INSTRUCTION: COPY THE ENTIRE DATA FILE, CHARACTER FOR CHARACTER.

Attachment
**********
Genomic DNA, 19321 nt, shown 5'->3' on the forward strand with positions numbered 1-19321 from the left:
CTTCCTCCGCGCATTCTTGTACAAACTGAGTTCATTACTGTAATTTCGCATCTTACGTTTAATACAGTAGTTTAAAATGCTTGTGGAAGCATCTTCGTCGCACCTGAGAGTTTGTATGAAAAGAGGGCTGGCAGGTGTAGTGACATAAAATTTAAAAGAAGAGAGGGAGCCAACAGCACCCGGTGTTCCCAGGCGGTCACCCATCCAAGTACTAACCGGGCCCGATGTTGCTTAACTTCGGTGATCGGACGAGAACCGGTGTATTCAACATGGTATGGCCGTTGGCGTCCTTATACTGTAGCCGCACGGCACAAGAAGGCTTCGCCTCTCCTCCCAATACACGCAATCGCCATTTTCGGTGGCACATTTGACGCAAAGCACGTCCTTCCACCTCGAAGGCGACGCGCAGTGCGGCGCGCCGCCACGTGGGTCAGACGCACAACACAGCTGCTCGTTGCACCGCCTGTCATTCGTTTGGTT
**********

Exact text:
Genomic DNA, 19321 nt, shown 5'->3' on the forward strand with positions numbered 1-19321 from the left:
CTTCCTCCGCGCATTCTTGTACAAACTGAGTTCATTACTGTAATTTCGCATCTTACGTTTAATACAGTAGTTTAAAATGCTTGTGGAAGCATCTTCGTCGCACCTGAGAGTTTGTATGAAAAGAGGGCTGGCAGGTGTAGTGACATAAAATTTAAAAGAAGAGAGGGAGCCAACAGCACCCGGTGTTCCCAGGCGGTCACCCATCCAAGTACTAACCGGGCCCGATGTTGCTTAACTTCGGTGATCGGACGAGAACCGGTGTATTCAACATGGTATGGCCGTTGGCGTCCTTATACTGTAGCCGCACGGCACAAGAAGGCTTCGCCTCTCCTCCCAATACACGCAATCGCCATTTTCGGTGGCACATTTGACGCAAAGCACGTCCTTCCACCTCGAAGGCGACGCGCAGTGCGGCGCGCCGCCACGTGGGTCAGACGCACAACACAGCTGCTCGTTGCACCGCCTGTCATTCGTTTGGTT